Later this year, the Federal Communications Commission will begin distributing licenses to registered nonprofit organizations that want to start low-power FM radio stations. The goal is to dot the country with 100-watt transmitters, primarily in urban areas, and restore some of the diversity lost to corporate consolidation of radio.
“It’s the largest expansion of community radio in this country’s history,” said Ian Smith, program director of Prometheus Radio, which has been lobbying the government for more than a decade to permit such stations. Broadcasting would, ideally, be done in addition to streaming, extending the reach – and effectiveness – of community organizations and activists, some of which also publish newspapers.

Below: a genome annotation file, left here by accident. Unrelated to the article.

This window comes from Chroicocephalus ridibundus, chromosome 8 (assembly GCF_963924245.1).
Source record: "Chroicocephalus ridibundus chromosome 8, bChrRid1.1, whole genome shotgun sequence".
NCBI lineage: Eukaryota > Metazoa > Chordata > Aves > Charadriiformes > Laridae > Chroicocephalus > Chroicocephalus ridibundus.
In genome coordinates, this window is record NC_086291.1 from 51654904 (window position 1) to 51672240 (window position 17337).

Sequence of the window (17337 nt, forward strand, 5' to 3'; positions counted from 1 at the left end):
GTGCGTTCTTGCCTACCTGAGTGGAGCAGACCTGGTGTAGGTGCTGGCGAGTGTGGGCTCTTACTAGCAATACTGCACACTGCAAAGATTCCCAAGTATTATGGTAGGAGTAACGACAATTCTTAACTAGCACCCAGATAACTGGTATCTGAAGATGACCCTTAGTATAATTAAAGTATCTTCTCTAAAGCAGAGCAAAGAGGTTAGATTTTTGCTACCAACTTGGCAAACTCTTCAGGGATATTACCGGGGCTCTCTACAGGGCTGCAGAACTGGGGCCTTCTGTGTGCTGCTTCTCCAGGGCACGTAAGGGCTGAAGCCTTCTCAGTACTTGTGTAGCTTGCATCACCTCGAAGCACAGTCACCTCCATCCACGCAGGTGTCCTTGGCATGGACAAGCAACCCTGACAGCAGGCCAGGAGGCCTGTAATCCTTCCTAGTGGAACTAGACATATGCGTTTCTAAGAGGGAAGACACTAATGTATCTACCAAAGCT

This may well be the last distribution of FM radio licenses by the FCC, so competition will be intense. If there are multiple applicants for a single license that all meet the minimal requirements, the FCC will use a points system to help choose who gets a license. Points are awarded to organizations that pledge to air at least eight hours of local programming daily, offer a publicly accessible studio that is staffed 20 hours per week or are affiliated with a Native American tribe, among other things. In the event of a tie, the FCC will ask the two organizations to work out a plan for sharing time on the dial.
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